| 8 March 2013|
| Muklung Hills|
| Pilot error (controlled flight into terrain)|
ACE Air Cargo Flight 51 was an Alaska Central Express flight from Anchorage to King Salmon and Dillingham, Alaska. On 8 March 2013, the Beechcraft 1900C-1 serving the flight, registration N116AX, crashed into a mountain on approach to Dillingham Municipal Airport, killing both crew members operating the flight.
ACE Air Cargo Flight 51 Wikipedia
The aircraft, a Beechcraft 1900C-1, serial number UC-17 registered N116AX, was manufactured in 1992, and ACE Air Cargo was its only operator, accumulating a total of 29,824 hours before the accident. The aircraft was powered by two Pratt & Whitney Canada PT6A-65B engines and was equipped for flight into icy conditions, but did not carry a cockpit voice recorder or flight data recorder.
The crew on this flight consisted of only the cockpit crew, 38-year-old Captain Jeff Day and 21-year-old First Officer Neil Jensen with 5,770 flight hours and 470 flight hours, respectively.
The flight had originally taken off from Anchorage International Airport at approximately 5:44 Alaska Standard Time, making a scheduled stop at King Salmon and continuing to Dillingham. En route to Dillingham, the crew requested a RNAV GPS 19 instrument approach, which was granted by the on-duty controller who directed the crew to maintain an altitude at or above 2,000 ft (610 m). Roughly six minutes later, the crew requested permission to enter into a holding pattern to contact the flight service station for a report on the condition of the runway, which was subsequently granted. The controllers later attempted to contact the aircraft, but were unsuccessful and soon lost radar track of the aircraft, which had crashed at Muklung Hills.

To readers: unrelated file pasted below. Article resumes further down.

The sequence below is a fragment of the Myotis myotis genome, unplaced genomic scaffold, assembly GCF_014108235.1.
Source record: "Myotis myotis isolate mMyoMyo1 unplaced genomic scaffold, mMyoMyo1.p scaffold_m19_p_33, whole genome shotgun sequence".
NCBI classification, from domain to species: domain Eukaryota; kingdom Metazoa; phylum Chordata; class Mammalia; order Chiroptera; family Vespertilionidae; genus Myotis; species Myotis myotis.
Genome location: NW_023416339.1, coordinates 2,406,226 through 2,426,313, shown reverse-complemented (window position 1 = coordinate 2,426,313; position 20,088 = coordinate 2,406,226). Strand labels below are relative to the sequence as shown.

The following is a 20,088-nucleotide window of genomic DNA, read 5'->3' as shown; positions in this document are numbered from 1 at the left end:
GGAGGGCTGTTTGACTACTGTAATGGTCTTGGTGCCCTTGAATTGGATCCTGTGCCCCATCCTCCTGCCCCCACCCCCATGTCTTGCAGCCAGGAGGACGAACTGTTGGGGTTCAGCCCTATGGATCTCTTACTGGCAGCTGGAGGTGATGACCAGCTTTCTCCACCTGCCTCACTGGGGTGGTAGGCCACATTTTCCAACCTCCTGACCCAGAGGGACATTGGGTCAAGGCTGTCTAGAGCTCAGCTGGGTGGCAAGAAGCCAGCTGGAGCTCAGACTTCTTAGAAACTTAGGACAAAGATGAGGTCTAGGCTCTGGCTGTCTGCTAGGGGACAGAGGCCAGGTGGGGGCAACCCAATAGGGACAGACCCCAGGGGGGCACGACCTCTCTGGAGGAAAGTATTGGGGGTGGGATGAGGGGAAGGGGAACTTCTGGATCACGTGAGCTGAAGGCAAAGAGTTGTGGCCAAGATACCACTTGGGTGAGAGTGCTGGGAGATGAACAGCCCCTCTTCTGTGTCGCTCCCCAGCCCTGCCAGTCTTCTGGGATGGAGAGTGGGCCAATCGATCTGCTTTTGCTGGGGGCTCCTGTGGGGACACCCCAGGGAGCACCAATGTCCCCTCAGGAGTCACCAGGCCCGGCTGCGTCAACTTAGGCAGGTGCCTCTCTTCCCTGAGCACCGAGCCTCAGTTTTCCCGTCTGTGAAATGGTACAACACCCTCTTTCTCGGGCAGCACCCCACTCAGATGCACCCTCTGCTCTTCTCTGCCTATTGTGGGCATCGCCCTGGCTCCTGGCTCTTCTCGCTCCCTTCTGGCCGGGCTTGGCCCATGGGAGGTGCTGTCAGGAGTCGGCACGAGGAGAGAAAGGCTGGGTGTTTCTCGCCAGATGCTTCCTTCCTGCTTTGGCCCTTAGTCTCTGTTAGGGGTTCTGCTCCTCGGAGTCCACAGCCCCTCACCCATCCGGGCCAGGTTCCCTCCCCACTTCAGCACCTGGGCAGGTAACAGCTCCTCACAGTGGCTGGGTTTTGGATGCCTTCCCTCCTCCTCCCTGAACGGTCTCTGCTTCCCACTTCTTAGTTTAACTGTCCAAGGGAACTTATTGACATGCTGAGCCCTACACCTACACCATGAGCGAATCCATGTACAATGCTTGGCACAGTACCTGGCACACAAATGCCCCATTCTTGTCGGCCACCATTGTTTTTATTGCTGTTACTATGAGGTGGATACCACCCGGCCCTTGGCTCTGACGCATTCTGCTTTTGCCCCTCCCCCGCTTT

The aircraft hit the ground in a mountainous area called the Muklung Hills. This was the same area where, in 2010, an aircraft carrying nine people crashed; the passengers included former US Senator Ted Stevens, who was one of the five killed, and former NASA administrator Sean O'Keefe, who was one of the four survivors. The rescue operation to reach Flight 51 was carried out by the Alaska Air National Guard, Alaska State Troopers, and United States Coast Guard. The first rescue unit to reach the crash site was an Alaska Air National Guard helicopter, which was unable to land or lower rescuers due to poor weather conditions.
The accident was investigated by the National Transportation Safety Board (NTSB) who concluded that the plane crashed due to pilot error.